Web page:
Neck, C. P., & Manz, C. C. (1992). Thought self-leadership: The influence of self-talk and mental imagery on performance. Journal of Organizational Behavior, 13, 681-699.
Employees influence or lead themselves to perform more productively and effectively by using specific cognitive strategies that focus on individual self-talk and imagery. This leads to the concept of constructive thought management as a means of performance enhancement.
Implication. Teaching individuals how to analyze and construct plans of action couched in positive terms will lead to enhanced performances. Such plans should be able to be vocalized both internally and externally.
Solley, B. A., & Payne, B. D. (1992). The use of self-talk to enhance children's writing. Journal of Instructional Psychology, 19, 205-213.
A 3-stage model for teaching self-talk to children is described:
(a) instruct the importance and advantages of positive self-talk and the destructive properties of negative self-talk;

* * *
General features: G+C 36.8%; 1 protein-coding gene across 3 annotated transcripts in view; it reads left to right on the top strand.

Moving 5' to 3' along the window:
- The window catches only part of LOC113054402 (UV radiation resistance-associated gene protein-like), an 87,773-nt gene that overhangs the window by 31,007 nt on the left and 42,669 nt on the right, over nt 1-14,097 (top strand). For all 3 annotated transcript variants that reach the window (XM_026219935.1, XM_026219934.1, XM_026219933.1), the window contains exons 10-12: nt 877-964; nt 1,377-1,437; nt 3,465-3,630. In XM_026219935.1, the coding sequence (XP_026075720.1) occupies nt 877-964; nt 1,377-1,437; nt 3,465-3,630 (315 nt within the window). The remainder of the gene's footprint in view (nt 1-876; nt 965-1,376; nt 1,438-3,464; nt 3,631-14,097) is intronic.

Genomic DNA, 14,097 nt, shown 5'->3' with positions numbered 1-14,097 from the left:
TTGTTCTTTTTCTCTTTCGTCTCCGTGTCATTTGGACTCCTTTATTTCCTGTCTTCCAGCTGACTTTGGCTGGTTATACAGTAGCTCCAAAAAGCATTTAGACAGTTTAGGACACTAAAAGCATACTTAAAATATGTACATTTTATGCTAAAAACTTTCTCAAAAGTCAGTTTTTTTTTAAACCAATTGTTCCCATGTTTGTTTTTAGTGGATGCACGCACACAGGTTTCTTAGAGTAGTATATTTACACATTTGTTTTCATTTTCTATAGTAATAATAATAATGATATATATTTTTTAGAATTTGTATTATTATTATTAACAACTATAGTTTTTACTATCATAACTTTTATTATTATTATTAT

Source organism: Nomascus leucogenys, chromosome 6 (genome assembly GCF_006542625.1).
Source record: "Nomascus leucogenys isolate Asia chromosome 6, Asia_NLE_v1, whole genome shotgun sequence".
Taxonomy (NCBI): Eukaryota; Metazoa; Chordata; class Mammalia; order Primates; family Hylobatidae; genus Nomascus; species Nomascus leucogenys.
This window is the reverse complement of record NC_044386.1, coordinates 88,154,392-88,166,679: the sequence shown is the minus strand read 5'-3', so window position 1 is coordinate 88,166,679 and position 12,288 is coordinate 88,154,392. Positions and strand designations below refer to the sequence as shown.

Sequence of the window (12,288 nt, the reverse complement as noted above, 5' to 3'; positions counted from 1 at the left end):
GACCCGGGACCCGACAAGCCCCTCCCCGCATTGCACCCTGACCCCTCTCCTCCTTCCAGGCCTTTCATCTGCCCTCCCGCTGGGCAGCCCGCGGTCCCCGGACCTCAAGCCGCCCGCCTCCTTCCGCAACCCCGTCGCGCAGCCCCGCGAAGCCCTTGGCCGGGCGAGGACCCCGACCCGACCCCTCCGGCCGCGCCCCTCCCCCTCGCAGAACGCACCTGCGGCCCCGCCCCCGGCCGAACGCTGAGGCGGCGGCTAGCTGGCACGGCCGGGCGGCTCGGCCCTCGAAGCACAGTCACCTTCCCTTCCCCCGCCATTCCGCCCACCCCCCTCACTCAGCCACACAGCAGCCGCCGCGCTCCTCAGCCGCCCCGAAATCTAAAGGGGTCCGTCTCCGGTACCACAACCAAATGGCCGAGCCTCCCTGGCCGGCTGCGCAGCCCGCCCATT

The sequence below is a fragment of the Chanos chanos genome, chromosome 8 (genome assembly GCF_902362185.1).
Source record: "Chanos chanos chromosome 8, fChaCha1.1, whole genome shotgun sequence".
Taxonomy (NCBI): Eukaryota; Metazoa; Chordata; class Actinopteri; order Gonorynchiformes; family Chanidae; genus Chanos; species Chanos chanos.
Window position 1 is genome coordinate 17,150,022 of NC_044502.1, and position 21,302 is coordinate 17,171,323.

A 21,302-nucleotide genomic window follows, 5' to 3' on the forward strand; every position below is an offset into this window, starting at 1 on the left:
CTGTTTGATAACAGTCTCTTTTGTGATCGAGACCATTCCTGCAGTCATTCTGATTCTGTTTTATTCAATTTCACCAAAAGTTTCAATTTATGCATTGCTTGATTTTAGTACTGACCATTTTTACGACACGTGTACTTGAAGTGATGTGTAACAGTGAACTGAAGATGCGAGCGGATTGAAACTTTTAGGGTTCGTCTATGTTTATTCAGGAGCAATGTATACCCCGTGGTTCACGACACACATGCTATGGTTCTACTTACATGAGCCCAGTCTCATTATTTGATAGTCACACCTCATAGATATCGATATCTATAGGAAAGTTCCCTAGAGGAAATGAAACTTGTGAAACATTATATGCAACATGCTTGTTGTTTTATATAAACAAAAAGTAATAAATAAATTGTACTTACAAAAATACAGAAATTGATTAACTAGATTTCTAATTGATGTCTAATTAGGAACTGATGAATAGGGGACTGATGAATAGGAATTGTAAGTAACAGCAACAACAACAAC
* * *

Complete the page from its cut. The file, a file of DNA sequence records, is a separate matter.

(b) produce written statements using positive self-expressions; and
(c) use more positive self-talk while revising the previous written statements.
Implication. In physical activity, a possible model for teaching children to think positively is: (a) instruct on the values and benefits of positive self-talk, (b) practice forming self-talk statements, and (c) after further instruction, embellish and improve on the previous self-talk statements.
Oei, T. P., & Barber, C. (1989). Cognitive strategies used to rehearse positive self-statements. Psychologia: An International Journal of Psychology in the Orient, 32, 203-210.
Instructions to rehearse, visualize, or to employ either rehearsal or visualization improved the rate of positive self-talk in each of three groups. Those who initially increased their rate and clarity of self-talk maintained the instructional effects for a greater period of time.
Implication. Instructing to self-talk and practicing it is possibly the quickest and most effective method of developing this skill. Using an indirect method, such as imagery or rehearsal is not as potent.